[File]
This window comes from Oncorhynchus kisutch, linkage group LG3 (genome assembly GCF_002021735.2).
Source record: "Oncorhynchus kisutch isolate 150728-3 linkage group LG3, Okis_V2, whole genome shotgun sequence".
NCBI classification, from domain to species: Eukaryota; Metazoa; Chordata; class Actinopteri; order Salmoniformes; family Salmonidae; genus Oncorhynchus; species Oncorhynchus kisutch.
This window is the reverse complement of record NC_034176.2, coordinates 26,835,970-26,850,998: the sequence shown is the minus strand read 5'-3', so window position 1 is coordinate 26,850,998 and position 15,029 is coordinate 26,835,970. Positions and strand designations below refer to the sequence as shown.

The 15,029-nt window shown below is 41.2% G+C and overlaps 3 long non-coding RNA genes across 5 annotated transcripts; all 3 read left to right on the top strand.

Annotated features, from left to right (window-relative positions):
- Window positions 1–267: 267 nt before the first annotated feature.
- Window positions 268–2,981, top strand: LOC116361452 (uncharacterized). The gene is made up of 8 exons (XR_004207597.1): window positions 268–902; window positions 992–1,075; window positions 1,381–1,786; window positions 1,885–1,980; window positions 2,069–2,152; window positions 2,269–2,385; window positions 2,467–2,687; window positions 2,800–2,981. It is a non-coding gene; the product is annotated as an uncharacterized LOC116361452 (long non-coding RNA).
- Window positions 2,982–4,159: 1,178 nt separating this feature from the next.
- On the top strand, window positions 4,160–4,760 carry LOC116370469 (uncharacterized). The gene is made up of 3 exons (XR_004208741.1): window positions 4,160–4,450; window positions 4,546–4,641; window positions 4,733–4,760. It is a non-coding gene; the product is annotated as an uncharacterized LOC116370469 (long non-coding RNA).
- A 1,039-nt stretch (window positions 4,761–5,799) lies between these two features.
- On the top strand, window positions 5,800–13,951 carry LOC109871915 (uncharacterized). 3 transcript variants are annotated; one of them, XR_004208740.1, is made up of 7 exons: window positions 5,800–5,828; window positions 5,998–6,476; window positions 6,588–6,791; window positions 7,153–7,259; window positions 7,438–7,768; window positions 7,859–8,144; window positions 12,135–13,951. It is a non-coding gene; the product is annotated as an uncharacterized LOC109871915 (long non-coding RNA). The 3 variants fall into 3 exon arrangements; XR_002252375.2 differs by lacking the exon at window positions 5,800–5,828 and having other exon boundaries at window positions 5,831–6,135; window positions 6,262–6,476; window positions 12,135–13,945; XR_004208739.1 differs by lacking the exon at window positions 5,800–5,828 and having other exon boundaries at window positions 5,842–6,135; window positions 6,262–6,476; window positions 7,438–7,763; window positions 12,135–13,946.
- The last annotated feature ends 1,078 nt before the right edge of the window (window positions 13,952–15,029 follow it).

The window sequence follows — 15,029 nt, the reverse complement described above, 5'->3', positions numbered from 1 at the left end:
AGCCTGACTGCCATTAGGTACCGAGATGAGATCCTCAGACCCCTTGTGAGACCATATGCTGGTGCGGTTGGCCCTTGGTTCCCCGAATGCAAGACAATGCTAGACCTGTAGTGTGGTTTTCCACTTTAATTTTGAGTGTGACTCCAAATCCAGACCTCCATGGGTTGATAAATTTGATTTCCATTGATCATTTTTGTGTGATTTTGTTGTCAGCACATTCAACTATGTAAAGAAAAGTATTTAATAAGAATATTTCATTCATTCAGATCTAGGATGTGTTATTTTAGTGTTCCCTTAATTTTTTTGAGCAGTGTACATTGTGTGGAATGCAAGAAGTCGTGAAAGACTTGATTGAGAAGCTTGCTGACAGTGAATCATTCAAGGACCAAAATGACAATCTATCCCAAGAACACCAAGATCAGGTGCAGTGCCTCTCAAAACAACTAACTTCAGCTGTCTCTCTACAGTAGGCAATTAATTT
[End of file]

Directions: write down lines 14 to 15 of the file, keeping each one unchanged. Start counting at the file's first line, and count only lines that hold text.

The window sequence follows — 15,029 nt, the reverse complement described above, 5'->3', positions numbered from 1 at the left end:
AGCCTGACTGCCATTAGGTACCGAGATGAGATCCTCAGACCCCTTGTGAGACCATATGCTGGTGCGGTTGGCCCTTGGTTCCCCGAATGCAAGACAATGCTAGACCTGTAGTGTGGTTTTCCACTTTAATTTTGAGTGTGACTCCAAATCCAGACCTCCATGGGTTGATAAATTTGATTTCCATTGATCATTTTTGTGTGATTTTGTTGTCAGCACATTCAACTATGTAAAGAAAAGTATTTAATAAGAATATTTCATTCATTCAGATCTAGGATGTGTTATTTTAGTGTTCCCTTAATTTTTTTGAGCAGTGTACATTGTGTGGAATGCAAGAAGTCGTGAAAGACTTGATTGAGAAGCTTGCTGACAGTGAATCATTCAAGGACCAAAATGACAATCTATCCCAAGAACACCAAGATCAGGTGCAGTGCCTCTCAAAACAACTAACTTCAGCTGTCTCTCTACAGTAGGCAATTAATTT